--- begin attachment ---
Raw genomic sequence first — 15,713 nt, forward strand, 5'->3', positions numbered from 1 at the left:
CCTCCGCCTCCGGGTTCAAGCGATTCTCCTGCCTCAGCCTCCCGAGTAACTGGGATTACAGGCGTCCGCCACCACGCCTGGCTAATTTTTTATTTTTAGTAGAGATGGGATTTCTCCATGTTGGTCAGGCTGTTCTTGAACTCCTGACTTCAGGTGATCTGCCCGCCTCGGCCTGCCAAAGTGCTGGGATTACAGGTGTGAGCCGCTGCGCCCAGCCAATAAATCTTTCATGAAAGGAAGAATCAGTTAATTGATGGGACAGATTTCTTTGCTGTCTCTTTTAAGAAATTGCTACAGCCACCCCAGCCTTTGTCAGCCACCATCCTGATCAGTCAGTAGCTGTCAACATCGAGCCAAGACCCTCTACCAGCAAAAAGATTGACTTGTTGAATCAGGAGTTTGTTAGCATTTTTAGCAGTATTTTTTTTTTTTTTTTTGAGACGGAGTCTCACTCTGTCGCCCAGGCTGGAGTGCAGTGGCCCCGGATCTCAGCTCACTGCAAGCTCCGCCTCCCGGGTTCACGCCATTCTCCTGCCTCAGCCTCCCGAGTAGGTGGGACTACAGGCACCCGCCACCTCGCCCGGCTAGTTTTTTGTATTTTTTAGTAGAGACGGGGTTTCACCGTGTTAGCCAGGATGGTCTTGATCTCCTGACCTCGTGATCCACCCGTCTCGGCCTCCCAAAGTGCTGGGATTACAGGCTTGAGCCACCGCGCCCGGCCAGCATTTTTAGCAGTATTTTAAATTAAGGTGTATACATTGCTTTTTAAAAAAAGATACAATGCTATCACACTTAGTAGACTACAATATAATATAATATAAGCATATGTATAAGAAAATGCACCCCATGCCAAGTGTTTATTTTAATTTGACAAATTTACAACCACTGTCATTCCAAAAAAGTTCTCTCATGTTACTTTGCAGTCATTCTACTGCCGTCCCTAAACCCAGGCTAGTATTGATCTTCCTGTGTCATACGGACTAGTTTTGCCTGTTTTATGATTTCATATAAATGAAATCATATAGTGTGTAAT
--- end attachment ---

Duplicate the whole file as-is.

Raw genomic sequence first — 15,713 nt, forward strand, 5'->3', positions numbered from 1 at the left:
CCTCCGCCTCCGGGTTCAAGCGATTCTCCTGCCTCAGCCTCCCGAGTAACTGGGATTACAGGCGTCCGCCACCACGCCTGGCTAATTTTTTATTTTTAGTAGAGATGGGATTTCTCCATGTTGGTCAGGCTGTTCTTGAACTCCTGACTTCAGGTGATCTGCCCGCCTCGGCCTGCCAAAGTGCTGGGATTACAGGTGTGAGCCGCTGCGCCCAGCCAATAAATCTTTCATGAAAGGAAGAATCAGTTAATTGATGGGACAGATTTCTTTGCTGTCTCTTTTAAGAAATTGCTACAGCCACCCCAGCCTTTGTCAGCCACCATCCTGATCAGTCAGTAGCTGTCAACATCGAGCCAAGACCCTCTACCAGCAAAAAGATTGACTTGTTGAATCAGGAGTTTGTTAGCATTTTTAGCAGTATTTTTTTTTTTTTTTTTGAGACGGAGTCTCACTCTGTCGCCCAGGCTGGAGTGCAGTGGCCCCGGATCTCAGCTCACTGCAAGCTCCGCCTCCCGGGTTCACGCCATTCTCCTGCCTCAGCCTCCCGAGTAGGTGGGACTACAGGCACCCGCCACCTCGCCCGGCTAGTTTTTTGTATTTTTTAGTAGAGACGGGGTTTCACCGTGTTAGCCAGGATGGTCTTGATCTCCTGACCTCGTGATCCACCCGTCTCGGCCTCCCAAAGTGCTGGGATTACAGGCTTGAGCCACCGCGCCCGGCCAGCATTTTTAGCAGTATTTTAAATTAAGGTGTATACATTGCTTTTTAAAAAAAGATACAATGCTATCACACTTAGTAGACTACAATATAATATAATATAAGCATATGTATAAGAAAATGCACCCCATGCCAAGTGTTTATTTTAATTTGACAAATTTACAACCACTGTCATTCCAAAAAAGTTCTCTCATGTTACTTTGCAGTCATTCTACTGCCGTCCCTAAACCCAGGCTAGTATTGATCTTCCTGTGTCATACGGACTAGTTTTGCCTGTTTTATGATTTCATATAAATGAAATCATATAGTGTGTAAT